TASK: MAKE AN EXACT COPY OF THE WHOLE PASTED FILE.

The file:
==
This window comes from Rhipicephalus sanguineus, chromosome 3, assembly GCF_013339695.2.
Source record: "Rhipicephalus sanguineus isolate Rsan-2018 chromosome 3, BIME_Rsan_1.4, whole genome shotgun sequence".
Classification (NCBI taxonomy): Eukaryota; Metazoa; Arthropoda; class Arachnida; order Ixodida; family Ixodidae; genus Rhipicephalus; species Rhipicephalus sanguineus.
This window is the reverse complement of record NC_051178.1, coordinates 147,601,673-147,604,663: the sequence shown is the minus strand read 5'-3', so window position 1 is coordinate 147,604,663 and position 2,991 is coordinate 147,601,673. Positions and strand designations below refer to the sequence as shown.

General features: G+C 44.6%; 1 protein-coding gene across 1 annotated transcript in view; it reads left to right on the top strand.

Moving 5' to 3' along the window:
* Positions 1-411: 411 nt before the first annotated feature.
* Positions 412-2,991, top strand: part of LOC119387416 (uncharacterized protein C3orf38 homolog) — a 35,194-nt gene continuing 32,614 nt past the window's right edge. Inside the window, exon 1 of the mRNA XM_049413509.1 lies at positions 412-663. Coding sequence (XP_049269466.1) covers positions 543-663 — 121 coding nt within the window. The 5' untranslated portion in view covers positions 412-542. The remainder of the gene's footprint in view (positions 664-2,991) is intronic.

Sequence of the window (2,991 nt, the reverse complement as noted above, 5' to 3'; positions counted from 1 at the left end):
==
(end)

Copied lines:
This window comes from Rhipicephalus sanguineus, chromosome 3, assembly GCF_013339695.2.
Source record: "Rhipicephalus sanguineus isolate Rsan-2018 chromosome 3, BIME_Rsan_1.4, whole genome shotgun sequence".
Classification (NCBI taxonomy): Eukaryota; Metazoa; Arthropoda; class Arachnida; order Ixodida; family Ixodidae; genus Rhipicephalus; species Rhipicephalus sanguineus.
This window is the reverse complement of record NC_051178.1, coordinates 147,601,673-147,604,663: the sequence shown is the minus strand read 5'-3', so window position 1 is coordinate 147,604,663 and position 2,991 is coordinate 147,601,673. Positions and strand designations below refer to the sequence as shown.

General features: G+C 44.6%; 1 protein-coding gene across 1 annotated transcript in view; it reads left to right on the top strand.

Moving 5' to 3' along the window:
* Positions 1-411: 411 nt before the first annotated feature.
* Positions 412-2,991, top strand: part of LOC119387416 (uncharacterized protein C3orf38 homolog) — a 35,194-nt gene continuing 32,614 nt past the window's right edge. Inside the window, exon 1 of the mRNA XM_049413509.1 lies at positions 412-663. Coding sequence (XP_049269466.1) covers positions 543-663 — 121 coding nt within the window. The 5' untranslated portion in view covers positions 412-542. The remainder of the gene's footprint in view (positions 664-2,991) is intronic.

Sequence of the window (2,991 nt, the reverse complement as noted above, 5' to 3'; positions counted from 1 at the left end):